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Video: Finding a Side Length in a Triangle given the Corresponding Side Length in a Similar Triangle

Tim Burnham

Given that triangles 𝐴𝐵𝐶 and 𝐸𝐷𝐶 are similar, determine the value of 𝑥.

02:43

Video Transcript

Given that triangles 𝐴𝐵𝐶 and 𝐸𝐷𝐶 are similar. Determine the value of 𝑥.

Remember the word “similar” in a maths context has a very specific meaning. In similar triangles, corresponding sides are always in the same ratio. Now in our example, we’ve got two similar triangles and they’re right-angle triangle- right triangles. So they have a hypotenuse; they correspond to each other. They have a longer side connected to the right angle and they correspond to each other. And they have a shorter side connected to the right angle and they correspond to each other.

So by saying corresponding sides are always in the same ratio, we can say the ratio, for example, of side 𝐴𝐶 to 𝐸𝐶 is the same ratio as 𝐴𝐵 to 𝐸𝐷. And that’s the same as the ratio from 𝐶𝐵 to 𝐶𝐷. So the question tells us they’re similar triangles, so we know this to be true. So let’s pick some ratios which are actually going to help us solve the problem. So if I take side 𝐸𝐷 and divide that by side 𝐶𝐷, that’s gonna give me the same answer as taking side 𝐴𝐵 and dividing by length 𝐶𝐵.

Now let’s plug the corresponding numbers in. And we can see that 𝑥 divided by thirty is gonna give us the same result as fifty-one divided by thirty-four. Now I can multiply both sides of my equation by thirty to get 𝑥 on its own. And that cancels out the thirty on the left-hand side and gives me fifty-one over thirty-four times thirty on the right-hand side. Now I’m gonna write thirty as a fraction: thirty over one.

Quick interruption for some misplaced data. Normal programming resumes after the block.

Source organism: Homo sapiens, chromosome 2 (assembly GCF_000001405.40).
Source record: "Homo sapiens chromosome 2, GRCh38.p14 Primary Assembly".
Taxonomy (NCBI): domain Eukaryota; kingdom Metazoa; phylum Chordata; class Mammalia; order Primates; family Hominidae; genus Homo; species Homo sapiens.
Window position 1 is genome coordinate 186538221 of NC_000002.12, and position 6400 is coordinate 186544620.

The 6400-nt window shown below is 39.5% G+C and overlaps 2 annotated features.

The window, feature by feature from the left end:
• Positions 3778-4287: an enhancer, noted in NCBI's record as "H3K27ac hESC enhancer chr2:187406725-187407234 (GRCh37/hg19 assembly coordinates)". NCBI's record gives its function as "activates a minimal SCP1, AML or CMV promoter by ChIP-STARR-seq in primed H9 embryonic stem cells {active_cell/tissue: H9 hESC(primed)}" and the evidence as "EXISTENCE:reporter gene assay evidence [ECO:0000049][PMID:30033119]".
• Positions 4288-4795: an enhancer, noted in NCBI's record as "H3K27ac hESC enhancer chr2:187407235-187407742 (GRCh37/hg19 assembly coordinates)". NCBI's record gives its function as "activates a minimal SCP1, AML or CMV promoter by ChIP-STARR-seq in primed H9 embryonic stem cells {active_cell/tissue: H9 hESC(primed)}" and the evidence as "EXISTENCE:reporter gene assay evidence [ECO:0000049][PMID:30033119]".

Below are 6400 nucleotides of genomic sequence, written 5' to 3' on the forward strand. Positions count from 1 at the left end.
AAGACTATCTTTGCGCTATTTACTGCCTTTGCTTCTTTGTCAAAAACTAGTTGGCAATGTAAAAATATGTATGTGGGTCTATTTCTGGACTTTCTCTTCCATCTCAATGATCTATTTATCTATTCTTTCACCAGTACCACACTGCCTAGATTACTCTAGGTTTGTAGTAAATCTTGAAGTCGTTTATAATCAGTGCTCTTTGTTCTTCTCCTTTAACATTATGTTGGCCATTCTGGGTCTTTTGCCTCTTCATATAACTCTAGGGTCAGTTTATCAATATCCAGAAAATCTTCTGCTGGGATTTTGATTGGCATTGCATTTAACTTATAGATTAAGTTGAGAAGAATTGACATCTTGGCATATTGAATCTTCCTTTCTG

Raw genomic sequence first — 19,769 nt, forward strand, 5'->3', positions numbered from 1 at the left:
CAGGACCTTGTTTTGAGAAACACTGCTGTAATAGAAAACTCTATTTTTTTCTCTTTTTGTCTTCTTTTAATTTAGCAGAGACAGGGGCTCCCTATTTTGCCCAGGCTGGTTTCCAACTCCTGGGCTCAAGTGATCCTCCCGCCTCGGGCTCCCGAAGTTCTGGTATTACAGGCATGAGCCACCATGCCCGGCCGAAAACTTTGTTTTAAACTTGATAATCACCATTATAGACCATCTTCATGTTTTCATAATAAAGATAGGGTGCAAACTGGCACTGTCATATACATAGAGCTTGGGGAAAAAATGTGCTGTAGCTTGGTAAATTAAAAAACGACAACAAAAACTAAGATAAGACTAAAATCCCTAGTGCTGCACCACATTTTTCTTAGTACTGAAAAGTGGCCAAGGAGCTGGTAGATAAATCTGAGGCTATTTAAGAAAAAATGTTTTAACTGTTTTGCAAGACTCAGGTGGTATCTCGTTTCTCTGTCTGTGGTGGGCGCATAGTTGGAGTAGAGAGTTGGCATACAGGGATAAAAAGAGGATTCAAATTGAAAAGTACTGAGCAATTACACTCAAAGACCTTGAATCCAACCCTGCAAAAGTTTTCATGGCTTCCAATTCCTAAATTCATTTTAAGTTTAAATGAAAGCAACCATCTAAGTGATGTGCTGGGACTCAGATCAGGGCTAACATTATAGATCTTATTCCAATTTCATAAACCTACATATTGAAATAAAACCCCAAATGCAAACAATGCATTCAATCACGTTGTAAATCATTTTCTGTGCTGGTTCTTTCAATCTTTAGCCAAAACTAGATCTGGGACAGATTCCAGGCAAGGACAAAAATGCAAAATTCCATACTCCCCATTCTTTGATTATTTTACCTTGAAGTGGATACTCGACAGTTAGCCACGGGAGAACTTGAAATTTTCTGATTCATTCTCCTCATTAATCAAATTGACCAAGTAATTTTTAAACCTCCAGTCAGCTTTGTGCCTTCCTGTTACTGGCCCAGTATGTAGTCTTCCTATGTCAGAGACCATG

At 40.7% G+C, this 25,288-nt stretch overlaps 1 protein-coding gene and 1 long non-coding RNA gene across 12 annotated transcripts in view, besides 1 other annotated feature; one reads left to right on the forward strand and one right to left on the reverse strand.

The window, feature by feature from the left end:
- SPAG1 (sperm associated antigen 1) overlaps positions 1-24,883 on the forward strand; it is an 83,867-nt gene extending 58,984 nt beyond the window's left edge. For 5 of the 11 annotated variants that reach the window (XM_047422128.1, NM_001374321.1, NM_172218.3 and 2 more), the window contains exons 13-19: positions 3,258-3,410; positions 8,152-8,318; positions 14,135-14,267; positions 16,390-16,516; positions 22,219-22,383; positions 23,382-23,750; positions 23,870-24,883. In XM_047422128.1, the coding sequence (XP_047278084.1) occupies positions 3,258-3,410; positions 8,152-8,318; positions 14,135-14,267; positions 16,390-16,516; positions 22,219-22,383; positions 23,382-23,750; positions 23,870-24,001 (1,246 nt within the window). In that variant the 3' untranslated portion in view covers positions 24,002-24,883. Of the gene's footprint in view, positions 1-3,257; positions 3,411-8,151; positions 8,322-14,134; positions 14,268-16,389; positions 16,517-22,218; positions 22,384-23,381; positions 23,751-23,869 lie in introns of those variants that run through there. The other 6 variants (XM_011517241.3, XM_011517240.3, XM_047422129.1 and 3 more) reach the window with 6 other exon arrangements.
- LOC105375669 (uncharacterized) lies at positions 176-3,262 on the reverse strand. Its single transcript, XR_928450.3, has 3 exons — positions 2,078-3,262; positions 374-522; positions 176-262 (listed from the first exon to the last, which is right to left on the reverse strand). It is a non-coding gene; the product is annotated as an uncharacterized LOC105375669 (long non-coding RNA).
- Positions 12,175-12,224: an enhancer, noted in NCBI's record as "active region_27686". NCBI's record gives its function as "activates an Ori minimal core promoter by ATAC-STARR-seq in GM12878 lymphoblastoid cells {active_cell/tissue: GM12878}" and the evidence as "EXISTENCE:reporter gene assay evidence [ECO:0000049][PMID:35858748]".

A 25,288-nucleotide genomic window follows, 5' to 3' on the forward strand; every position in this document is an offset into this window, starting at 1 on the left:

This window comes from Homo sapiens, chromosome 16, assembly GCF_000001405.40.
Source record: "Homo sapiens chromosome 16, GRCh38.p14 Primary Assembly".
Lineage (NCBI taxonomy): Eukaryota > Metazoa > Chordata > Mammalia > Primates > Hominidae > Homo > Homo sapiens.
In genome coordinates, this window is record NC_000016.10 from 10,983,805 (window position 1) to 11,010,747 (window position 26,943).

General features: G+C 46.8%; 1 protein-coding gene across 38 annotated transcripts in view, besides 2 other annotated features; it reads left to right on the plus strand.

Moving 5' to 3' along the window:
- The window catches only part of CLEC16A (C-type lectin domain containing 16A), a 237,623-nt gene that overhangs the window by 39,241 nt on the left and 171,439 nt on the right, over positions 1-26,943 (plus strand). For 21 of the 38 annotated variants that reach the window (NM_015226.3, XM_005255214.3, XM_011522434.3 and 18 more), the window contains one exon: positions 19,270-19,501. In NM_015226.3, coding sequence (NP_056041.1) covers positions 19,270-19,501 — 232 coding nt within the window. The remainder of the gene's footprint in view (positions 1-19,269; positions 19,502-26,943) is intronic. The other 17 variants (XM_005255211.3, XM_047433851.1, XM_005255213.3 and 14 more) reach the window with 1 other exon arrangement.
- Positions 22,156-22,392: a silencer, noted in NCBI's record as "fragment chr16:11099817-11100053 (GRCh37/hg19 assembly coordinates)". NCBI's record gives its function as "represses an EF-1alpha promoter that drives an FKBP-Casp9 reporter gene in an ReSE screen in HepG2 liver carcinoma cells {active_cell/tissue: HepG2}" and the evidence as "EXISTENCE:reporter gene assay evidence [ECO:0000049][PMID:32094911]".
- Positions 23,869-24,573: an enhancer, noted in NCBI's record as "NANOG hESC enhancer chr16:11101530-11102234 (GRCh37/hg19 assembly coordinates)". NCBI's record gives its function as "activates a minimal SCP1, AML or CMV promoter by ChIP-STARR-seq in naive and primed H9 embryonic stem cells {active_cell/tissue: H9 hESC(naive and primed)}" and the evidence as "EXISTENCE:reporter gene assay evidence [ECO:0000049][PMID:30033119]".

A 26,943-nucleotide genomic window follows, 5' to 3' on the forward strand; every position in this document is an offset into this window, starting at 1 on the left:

And now I can do a bit of cancelling down. Now I can see that thirty-four is divisible by two; so that would be seventeen. And thirty is divisible by two; so that will be fifteen. And then I know that three times seventeen is fifty-one. So seventeen is going to seventeen once and seventeen is going to fifty-one three times. So this becomes 𝑥 is equal to three times fifteen, which is forty-five. So my answer is 𝑥 equals forty-five. Now just one quick thing before we go: if you wrote 𝑥 equals forty-five centimetres, technically you’d be wrong. Look here in the diagram. It tells us 𝑥 is the number of centimetres. So if you said 𝑥 was forty-five centimetres, then we’d be saying that that height there is forty-five centimetres centimetres and that’s not quite right. So 𝑥 equals forty-five.